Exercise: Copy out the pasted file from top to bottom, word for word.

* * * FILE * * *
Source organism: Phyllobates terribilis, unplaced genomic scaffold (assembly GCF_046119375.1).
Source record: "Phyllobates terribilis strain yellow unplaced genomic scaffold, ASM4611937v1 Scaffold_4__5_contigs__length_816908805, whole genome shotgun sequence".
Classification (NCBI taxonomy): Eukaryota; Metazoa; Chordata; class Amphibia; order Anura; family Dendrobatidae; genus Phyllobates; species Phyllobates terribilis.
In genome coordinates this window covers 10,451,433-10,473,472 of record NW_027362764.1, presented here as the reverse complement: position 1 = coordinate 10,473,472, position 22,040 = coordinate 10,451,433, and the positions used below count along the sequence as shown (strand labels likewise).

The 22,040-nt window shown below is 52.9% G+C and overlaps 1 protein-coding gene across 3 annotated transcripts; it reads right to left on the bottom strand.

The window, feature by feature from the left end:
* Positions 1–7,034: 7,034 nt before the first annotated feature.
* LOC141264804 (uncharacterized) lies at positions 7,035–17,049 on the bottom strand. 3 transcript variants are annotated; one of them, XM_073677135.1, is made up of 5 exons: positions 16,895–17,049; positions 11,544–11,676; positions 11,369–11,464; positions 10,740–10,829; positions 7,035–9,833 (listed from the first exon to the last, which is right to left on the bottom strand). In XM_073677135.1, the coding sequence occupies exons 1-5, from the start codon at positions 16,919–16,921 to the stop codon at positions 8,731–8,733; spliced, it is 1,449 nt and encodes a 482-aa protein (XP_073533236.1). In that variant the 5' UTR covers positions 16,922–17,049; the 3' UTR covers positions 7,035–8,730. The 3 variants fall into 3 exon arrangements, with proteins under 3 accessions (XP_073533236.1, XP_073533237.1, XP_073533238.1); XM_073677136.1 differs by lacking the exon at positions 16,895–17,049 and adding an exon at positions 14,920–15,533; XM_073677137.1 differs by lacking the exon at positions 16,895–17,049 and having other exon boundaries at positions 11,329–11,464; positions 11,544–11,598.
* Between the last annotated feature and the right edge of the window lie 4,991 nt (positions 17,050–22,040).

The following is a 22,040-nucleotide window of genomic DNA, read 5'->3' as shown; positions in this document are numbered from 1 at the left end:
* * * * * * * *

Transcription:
Source organism: Phyllobates terribilis, unplaced genomic scaffold (assembly GCF_046119375.1).
Source record: "Phyllobates terribilis strain yellow unplaced genomic scaffold, ASM4611937v1 Scaffold_4__5_contigs__length_816908805, whole genome shotgun sequence".
Classification (NCBI taxonomy): Eukaryota; Metazoa; Chordata; class Amphibia; order Anura; family Dendrobatidae; genus Phyllobates; species Phyllobates terribilis.
In genome coordinates this window covers 10,451,433-10,473,472 of record NW_027362764.1, presented here as the reverse complement: position 1 = coordinate 10,473,472, position 22,040 = coordinate 10,451,433, and the positions used below count along the sequence as shown (strand labels likewise).

The 22,040-nt window shown below is 52.9% G+C and overlaps 1 protein-coding gene across 3 annotated transcripts; it reads right to left on the bottom strand.

The window, feature by feature from the left end:
* Positions 1–7,034: 7,034 nt before the first annotated feature.
* LOC141264804 (uncharacterized) lies at positions 7,035–17,049 on the bottom strand. 3 transcript variants are annotated; one of them, XM_073677135.1, is made up of 5 exons: positions 16,895–17,049; positions 11,544–11,676; positions 11,369–11,464; positions 10,740–10,829; positions 7,035–9,833 (listed from the first exon to the last, which is right to left on the bottom strand). In XM_073677135.1, the coding sequence occupies exons 1-5, from the start codon at positions 16,919–16,921 to the stop codon at positions 8,731–8,733; spliced, it is 1,449 nt and encodes a 482-aa protein (XP_073533236.1). In that variant the 5' UTR covers positions 16,922–17,049; the 3' UTR covers positions 7,035–8,730. The 3 variants fall into 3 exon arrangements, with proteins under 3 accessions (XP_073533236.1, XP_073533237.1, XP_073533238.1); XM_073677136.1 differs by lacking the exon at positions 16,895–17,049 and adding an exon at positions 14,920–15,533; XM_073677137.1 differs by lacking the exon at positions 16,895–17,049 and having other exon boundaries at positions 11,329–11,464; positions 11,544–11,598.
* Between the last annotated feature and the right edge of the window lie 4,991 nt (positions 17,050–22,040).

The following is a 22,040-nucleotide window of genomic DNA, read 5'->3' as shown; positions in this document are numbered from 1 at the left end: